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Priestess of the Moon

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In unnatural winter, two enemies are the only hope for saving the world from becoming pawns of the gods.
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Sales price: $4.76
Sales price without tax: $5.95
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Author: Milena Benini
Description

SERIES: Pawns of the Gods

Genre  Fantasy

Tags  Fantasy, gods, priestess, saving the world, barbarians, winter, desert, hidden cities, magical objects, Moon Goddess, Sun God, supernatural beings

Release  November 8, 2013

Editor  Rosalie Skinner

Line Editor  Sarah Champoux

Cover Designer  Charlotte Volnek

Words  69618

Pages  239

ISBN  978-1-77127-442-5

Price  $5.95


 

Back Cover

Winter grasps the land and won't let go. With barbarians invading and her brothers off fighting, Kalaide's world is in turmoil. When a mysterious stranger abducts Kalaide, he leads her on a wild chase through a countryside ravaged by the dirty war. Caught between battling gods, the two must overcome their differences in order to survive. How can two enemies find the courage to combine forces, defy the gods, and save their world?


 

Excerpt

"Prisoner or no, his wounds need tending," she interrupted.

"Your seclusion time―"

"Don’t be ridiculous, Laedor! You know that healer’s duty comes before anything." She sighed. "Do you want him dead if Godraon should speak in his favor? He could bleed to death."

Without waiting for a reply, she walked past him to the door of the cell. With a hint of apology in her smile, she passed the guard at the door, knelt next to the form lying on the damp stone floor, and slowly reached out a hand.

The stranger’s back slid away before she could touch it; he turned in a fluid, snakelike movement and sat up, edging away through the darkness. Behind Kalaide, her serving girl stopped at the door, carrying Kalaide's healer's bag and a torch. Kalaide raised her head and her gaze met the prisoner's.

Seeing the expression in his eyes, she shivered. After the hounds of Godraon, she expected hatred, anger, pain at least. But in the shimmering light of the torch, his eyes remained blank, calm and uninterested as if he sat at a not particularly amusing dinner party, waiting for the next course to be served. Suddenly, she felt pity for the emptiness of his eyes, more than for the bleeding wounds or tied hands. Swallowing hard, she reached behind her to take her bag.

"I'm not going to hurt you," she said softly. "I'm a priestess of Matrielen... I can help you with..." with her head she indicated the bleeding traces of the hounds' teeth, "... these."

The prisoner stared at her, his body tense as if he would run away. Kalaide took a deep breath and closed her eyes, reaching for him as gently as she could. She might as well have tried reaching for a wall. The barrier around his mind was firm and impervious.

She opened her eyes again, her senses sore from the sudden impact. She had never encountered such a barrier on anyone’s touch. For a moment, she wondered what kind of beasts needed to be kept within such walls, but she pushed those thoughts away. She was here to heal him, not to satisfy her own curiosity. She would have to rely on other means of calming the patient, like with the Lamroi, who sometimes came to Matrielenain in search of help. They wouldn’t let themselves be reached for, believing it would damage their souls.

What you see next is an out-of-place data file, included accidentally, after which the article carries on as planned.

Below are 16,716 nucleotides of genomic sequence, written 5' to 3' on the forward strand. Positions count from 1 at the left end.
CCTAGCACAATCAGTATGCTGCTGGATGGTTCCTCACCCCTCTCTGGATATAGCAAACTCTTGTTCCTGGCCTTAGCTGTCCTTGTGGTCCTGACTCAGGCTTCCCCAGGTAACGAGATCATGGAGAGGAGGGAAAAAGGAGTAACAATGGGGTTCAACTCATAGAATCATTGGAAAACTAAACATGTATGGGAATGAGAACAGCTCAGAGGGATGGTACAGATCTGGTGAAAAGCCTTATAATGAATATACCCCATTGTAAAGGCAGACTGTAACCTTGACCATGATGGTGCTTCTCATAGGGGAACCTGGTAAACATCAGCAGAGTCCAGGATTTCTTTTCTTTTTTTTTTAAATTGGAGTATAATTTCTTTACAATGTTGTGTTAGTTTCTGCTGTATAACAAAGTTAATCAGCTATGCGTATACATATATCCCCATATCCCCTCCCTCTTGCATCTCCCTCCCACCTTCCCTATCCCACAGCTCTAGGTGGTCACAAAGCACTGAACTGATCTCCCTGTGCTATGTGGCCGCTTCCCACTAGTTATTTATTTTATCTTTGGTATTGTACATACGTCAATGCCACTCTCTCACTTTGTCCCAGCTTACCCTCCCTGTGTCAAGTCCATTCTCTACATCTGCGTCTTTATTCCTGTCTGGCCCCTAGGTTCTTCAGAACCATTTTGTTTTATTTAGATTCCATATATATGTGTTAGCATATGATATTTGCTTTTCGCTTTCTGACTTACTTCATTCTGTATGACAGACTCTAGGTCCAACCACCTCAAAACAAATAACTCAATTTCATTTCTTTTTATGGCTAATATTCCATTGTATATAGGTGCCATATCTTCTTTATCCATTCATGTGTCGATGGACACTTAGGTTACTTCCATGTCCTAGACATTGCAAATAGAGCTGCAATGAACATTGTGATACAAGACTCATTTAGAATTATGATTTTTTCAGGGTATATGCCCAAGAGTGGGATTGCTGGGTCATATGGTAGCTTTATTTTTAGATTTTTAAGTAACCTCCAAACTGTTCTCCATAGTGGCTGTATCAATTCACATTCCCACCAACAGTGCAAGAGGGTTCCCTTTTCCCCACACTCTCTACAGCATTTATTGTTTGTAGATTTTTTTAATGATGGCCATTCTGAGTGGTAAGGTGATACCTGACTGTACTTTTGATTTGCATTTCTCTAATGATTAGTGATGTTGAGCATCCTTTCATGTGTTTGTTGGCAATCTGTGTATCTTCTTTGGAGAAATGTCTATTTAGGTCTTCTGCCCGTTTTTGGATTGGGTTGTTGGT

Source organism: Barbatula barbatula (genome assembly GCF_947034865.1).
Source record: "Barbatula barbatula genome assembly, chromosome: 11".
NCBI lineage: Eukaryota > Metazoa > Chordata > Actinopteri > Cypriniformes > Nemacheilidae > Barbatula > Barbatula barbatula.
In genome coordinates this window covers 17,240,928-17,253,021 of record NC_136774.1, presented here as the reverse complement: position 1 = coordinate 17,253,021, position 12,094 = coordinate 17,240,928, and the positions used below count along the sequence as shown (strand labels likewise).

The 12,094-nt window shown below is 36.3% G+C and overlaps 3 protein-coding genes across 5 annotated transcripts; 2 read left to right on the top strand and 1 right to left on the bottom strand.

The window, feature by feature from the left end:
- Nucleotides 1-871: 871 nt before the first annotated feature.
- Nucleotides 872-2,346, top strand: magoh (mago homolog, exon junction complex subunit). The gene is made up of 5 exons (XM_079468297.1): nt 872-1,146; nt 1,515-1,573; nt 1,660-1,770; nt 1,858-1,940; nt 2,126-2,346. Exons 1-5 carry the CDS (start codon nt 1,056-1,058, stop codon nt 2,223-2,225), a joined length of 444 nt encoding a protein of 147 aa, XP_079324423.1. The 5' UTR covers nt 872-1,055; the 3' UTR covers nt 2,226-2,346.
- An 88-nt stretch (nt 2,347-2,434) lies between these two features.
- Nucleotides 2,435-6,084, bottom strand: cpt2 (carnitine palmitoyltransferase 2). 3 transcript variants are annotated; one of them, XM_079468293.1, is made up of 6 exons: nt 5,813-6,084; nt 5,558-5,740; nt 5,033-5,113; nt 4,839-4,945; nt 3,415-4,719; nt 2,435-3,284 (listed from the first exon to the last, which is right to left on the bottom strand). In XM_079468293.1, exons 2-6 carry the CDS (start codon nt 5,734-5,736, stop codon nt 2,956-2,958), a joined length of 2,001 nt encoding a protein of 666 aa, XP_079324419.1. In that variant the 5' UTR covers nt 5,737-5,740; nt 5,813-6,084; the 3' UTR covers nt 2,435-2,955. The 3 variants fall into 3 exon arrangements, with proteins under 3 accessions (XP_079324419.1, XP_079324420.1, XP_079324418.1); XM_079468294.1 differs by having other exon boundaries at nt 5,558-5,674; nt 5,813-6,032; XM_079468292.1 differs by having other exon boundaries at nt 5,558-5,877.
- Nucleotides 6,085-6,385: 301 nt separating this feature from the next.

The prisoner still watched her suspiciously, his heels pressed firmly to the floor, ready to push away from her. Softly, Kalaide spoke, pouring all of her meaning into the tone of her voice, unsure if he could understand the language. "Your fate will be decided tomorrow... you’ll need your strength."

He didn’t move and didn’t speak, but his body relaxed. Kalaide decided to take this as a good sign and crawled a bit closer. This time, he stayed put, allowing her a better look at his wounds.

She saw deep gashes on his chest and arms that needed sewing. Kalaide rolled up the sleeves of her tunic. She had probably ruined the underdress forever, kneeling on the damp floor, but she could salvage the tunic. It was warm enough to warrant the effort.

Kalaide smiled at the oh-so-feminine train of her thoughts as she prepared her instruments in automatic movements. Her equipment lined and ready on a piece of clean white cloth from the bag, she turned back to the guard in the hall.

"I’ll have to untie him," she announced.

From the corridor, she heard the clanging of swords being drawn, and then Laedor's voice: "Go on."

He was angry; she knew it by the sharp, soldierly way he spoke. Inside, she shrugged. She never grudged him his duties, and he had no right to grudge her hers.

Still careful, she turned to the prisoner again and gestured at his hands, forcing herself to move with straining slowness, like when she would try to induce wild birds to sit on her hand. Just as slowly, the prisoner turned his back to her and let her touch his bound hands. She started undoing the knots on the thick rope, but soon had to stop: the ropes were soaked with blood and stuck. Without thinking, she took a knife from her cloth and cut through the ropes. In the corridor, Laedor exclaimed, startling her, and the knife slipped from her hands.

The stranger's fingers caught it before it hit the floor. Kalaide felt the acid fist of fear in her stomach, but the stranger turned the knife in his palm and carefully offered it to her, hilt first.

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